Current Version: 1.0.3 (August 16, 2004) / 1.3.2 (January 12, 2006) / 3.2.1 (November 25, 2008) / 5.0 (June 15, 2010)
Safari is a browser developed by Apple, and is the default browser for Mac OS X. It is based upon the KHTML rendering engine used in the Konqueror web browser for UNIX systems.
Safari is simple but stable, and its speed and simplicity make it fun to use. Like other modern browsers, it is capable of blocking popup advertisements and it supports "tabbed" browsing that allows you to neatly organize multiple open pages in a single browser window. Apple has created a page of useful AppleScripts that demonstrate the care that Apple is putting into this browser's design.
Safari's interface is not terribly attractive, but it is functional. My biggest gripe about the user interface still involves tabbed browsing: prior to version 1.2, when closing the last browser tab, the window would shrink in height; all other browsers with tabbed browsing typically increase the page viewing area (back to its prior state) in this instance. In 1.2 and later, while this quirk has been fixed, a new annoyance has cropped up: when you open your first tab, Safari increases the height of your browser window if there is room below it. It's (still) an unpleasant thing to have to keep resizing a browser all day, and I wish Apple would control the window sizing behavior once and for all for everyday browsing.
While power users will still probably prefer Firefox for their browsing needs because of its extensibility, Safari is more than good enough for the average user, easily meriting a "Drew's Pick" rating in the Mac web browser category.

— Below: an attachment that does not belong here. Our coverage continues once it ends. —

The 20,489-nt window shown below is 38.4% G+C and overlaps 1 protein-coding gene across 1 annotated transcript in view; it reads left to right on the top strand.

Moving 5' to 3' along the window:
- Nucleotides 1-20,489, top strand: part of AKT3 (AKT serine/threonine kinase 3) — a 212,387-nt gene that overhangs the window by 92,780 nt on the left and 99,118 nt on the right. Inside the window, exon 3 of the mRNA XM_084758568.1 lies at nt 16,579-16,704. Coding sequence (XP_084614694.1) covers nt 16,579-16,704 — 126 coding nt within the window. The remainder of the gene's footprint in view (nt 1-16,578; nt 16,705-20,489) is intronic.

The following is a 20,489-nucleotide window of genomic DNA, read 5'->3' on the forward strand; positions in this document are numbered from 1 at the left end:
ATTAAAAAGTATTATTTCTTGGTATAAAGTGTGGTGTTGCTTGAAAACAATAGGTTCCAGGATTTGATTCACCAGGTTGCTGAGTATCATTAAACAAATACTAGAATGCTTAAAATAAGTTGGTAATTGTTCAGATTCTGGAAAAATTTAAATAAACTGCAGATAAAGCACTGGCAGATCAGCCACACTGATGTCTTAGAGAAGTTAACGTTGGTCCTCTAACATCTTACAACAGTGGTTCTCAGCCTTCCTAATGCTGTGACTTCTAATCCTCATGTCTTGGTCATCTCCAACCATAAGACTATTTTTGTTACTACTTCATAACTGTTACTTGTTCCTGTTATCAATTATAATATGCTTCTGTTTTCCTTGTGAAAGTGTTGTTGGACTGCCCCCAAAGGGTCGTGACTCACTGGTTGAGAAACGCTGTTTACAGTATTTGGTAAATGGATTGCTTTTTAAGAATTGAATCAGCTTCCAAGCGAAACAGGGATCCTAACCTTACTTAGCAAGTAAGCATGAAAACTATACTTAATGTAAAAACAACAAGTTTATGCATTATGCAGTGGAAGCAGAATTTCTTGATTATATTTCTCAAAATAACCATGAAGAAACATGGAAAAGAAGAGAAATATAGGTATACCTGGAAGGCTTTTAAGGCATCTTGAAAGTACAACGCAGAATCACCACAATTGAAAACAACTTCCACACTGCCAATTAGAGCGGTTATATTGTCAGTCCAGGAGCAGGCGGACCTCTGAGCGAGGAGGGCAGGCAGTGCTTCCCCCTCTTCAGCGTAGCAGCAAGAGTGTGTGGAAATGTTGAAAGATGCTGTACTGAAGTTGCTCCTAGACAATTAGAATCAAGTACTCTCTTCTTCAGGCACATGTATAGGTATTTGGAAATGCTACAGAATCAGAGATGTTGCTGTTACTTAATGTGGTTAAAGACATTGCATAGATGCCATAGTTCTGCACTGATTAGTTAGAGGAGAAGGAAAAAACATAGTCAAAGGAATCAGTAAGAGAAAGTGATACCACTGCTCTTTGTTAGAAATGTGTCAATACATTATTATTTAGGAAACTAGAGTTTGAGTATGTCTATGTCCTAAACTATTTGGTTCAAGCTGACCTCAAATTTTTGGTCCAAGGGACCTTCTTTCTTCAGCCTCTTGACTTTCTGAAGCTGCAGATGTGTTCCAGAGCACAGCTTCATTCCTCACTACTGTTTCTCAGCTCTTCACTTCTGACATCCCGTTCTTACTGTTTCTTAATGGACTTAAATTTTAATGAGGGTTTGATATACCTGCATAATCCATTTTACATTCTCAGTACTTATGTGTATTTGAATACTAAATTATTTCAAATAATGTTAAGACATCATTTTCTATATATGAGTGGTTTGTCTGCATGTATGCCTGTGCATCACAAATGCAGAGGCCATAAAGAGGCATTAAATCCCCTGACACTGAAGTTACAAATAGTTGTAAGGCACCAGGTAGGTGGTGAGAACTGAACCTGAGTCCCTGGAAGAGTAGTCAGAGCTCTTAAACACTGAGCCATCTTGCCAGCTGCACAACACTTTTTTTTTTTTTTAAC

See the development group's weblog for more information.
Safari 5 introduces the following new features:
- Safari Reader - Safari Reader removes annoying ads and other visual distractions from online articles. So you get the whole story and nothing but the story. It works like this: As you browse the web, Safari detects if you're on a web page with an article. Click the Reader icon in the Smart Address Field, and the article appears instantly in one continuous, clutter-free view. You see every page of the article - whether two or twenty. Onscreen controls let you email, print, and zoom. Change the size of the text, and Safari remembers it the next time you view an article in Safari Reader.
- Even Greater HTML5 Support - Web standards are the future of the Internet. The world's most innovative browser, Safari continues to lead the way in support for HTML5. Safari 5 supports over a dozen new HTML5 features that allow developers to create interactive content and media experiences that work right in the browser - without the need for third-party plug-ins.
- Full-screen view and closed captions for HTML5 video - In Safari 5, HTML5 video can deliver an even richer, more accessible experience. Watch video embedded with the HTML5 video tag in full screen. If the video includes closed captions, simply click the closed-captions button in the controls to display them.